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Blinken reverses Trump-era policy on Israeli settlements in occupied West Bank

Secretary of State Tony Blinken said on Friday that Israeli settlement expansion in the occupied West Bank is "inconsistent with international law," reversing a Trump-era decision that had overturned decades of U.S. policy on the issue.

Why it matters: Blinken's decision to reverse what has been known as the "Pompeo doctrine" comes as a response to the Israeli government's announcement on Thursday that it plans to expand the settlements in the West Bank, a U.S. official told Axios. The move has been considered by the State Department for the last three years.

What they're saying: "We are disappointed with the announcement [of new settlements]. It has been a long-standing policy of both Democratic and Republican administrations that new settlements are counterproductive to achieving enduring peace. They are also inconsistent with international law," Blinken said.

  • "Our administration maintains firm opposition to settlement expansion, In our judgment it only weakens, not strengthens Israel's security," he added.

Flashback: Then-Secretary of State Mike Pompeo in November 2019 announced the U.S. would no longer view Israeli settlements in the West Bank, Golan Heights and East Jerusalem as "inconsistent with international law."

  • While largely symbolic for the Trump administration, it was a major shift in U.S. policy because it overturned a legal position held by the U.S. State Department since 1978, when the Carter administration determined that the settlements were a violation of international law. Much of the international community holds the view that the settlements are illegal.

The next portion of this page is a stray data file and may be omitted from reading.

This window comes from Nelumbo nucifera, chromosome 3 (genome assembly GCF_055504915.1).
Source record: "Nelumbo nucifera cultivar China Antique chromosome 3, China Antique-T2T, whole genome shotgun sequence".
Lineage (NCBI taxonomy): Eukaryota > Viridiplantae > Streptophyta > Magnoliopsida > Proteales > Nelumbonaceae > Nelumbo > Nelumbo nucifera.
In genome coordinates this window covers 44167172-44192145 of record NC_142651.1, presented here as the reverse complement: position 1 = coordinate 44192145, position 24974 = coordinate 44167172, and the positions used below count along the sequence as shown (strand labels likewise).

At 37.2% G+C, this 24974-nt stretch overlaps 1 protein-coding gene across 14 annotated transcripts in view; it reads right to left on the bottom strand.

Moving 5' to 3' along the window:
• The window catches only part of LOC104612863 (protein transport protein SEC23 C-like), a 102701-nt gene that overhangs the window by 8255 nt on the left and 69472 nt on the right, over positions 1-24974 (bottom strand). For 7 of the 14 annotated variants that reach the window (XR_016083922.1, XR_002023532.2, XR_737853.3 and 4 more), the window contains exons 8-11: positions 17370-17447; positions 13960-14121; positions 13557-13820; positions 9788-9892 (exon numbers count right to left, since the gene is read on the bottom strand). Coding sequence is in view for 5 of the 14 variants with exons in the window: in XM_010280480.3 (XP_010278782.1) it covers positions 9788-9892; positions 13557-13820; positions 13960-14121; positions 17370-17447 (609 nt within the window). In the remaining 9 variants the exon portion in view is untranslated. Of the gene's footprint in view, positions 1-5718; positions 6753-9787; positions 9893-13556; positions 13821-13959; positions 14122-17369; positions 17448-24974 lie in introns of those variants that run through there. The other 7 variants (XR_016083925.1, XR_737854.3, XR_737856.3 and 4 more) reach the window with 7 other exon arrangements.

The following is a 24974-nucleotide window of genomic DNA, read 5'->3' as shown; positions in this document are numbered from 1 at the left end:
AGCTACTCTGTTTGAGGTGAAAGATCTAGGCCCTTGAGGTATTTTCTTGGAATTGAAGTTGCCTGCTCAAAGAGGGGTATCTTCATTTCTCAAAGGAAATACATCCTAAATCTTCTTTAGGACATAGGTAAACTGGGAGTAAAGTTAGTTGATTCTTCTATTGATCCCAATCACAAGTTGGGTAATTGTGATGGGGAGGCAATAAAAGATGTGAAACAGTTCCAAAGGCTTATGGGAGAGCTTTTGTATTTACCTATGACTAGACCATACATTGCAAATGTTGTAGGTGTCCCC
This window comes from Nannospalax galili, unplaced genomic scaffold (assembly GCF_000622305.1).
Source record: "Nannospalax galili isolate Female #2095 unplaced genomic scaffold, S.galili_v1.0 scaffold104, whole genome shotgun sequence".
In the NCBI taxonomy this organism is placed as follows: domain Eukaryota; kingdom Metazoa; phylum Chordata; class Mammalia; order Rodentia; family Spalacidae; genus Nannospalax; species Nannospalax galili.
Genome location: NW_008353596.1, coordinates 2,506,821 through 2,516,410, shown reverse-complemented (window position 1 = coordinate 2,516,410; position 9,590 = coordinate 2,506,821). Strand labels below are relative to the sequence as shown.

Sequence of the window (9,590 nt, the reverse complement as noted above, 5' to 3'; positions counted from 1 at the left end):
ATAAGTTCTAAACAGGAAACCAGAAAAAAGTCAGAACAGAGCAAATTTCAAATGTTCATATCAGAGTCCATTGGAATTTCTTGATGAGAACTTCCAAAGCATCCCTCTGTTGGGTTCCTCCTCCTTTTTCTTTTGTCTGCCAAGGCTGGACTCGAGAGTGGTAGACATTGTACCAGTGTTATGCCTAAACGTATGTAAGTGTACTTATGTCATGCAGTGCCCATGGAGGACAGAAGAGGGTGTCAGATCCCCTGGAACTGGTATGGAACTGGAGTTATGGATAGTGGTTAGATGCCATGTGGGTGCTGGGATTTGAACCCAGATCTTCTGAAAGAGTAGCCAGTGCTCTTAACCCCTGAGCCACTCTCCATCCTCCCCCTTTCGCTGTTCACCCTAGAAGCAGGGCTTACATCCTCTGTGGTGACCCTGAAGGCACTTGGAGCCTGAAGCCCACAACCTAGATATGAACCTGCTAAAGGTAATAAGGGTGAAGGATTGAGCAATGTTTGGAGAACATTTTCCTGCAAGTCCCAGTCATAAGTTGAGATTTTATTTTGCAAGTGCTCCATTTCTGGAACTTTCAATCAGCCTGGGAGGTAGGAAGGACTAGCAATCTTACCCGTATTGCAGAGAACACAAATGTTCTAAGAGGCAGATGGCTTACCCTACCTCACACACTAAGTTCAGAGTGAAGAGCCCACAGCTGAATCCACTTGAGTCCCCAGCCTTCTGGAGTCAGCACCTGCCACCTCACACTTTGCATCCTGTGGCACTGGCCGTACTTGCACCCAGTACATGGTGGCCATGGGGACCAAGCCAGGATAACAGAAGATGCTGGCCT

White House national security spokesperson John Kirby told reporters on Friday that Blinken's decision "isn't about the previous administration."

  • "We are simply reaffirming the fundamental conclusion that these settlements are inconsistent with international law. ... That is a position that has been consistent over a range of Republican and Democratic administrations," Kirby said. "If there's an administration that is being inconsistent, it was the previous one."

Driving the news: The Israeli government on Thursday announced that it will soon approve plans for more than 3,000 new housing units in the settlements.

  • It was the first decision to expand the settlements since the Gaza war started. Israeli Prime Minister Benjamin Netanyahu hasn't taken such steps in recent months to avoid any major confrontation with the Biden administration, according to Israeli officials.

  • The Israeli announcement came after authorities said an attack by Palestinian gunmen near the Maale Adumim settlement killed one Israeli and wounded several others.


Axios, 2024


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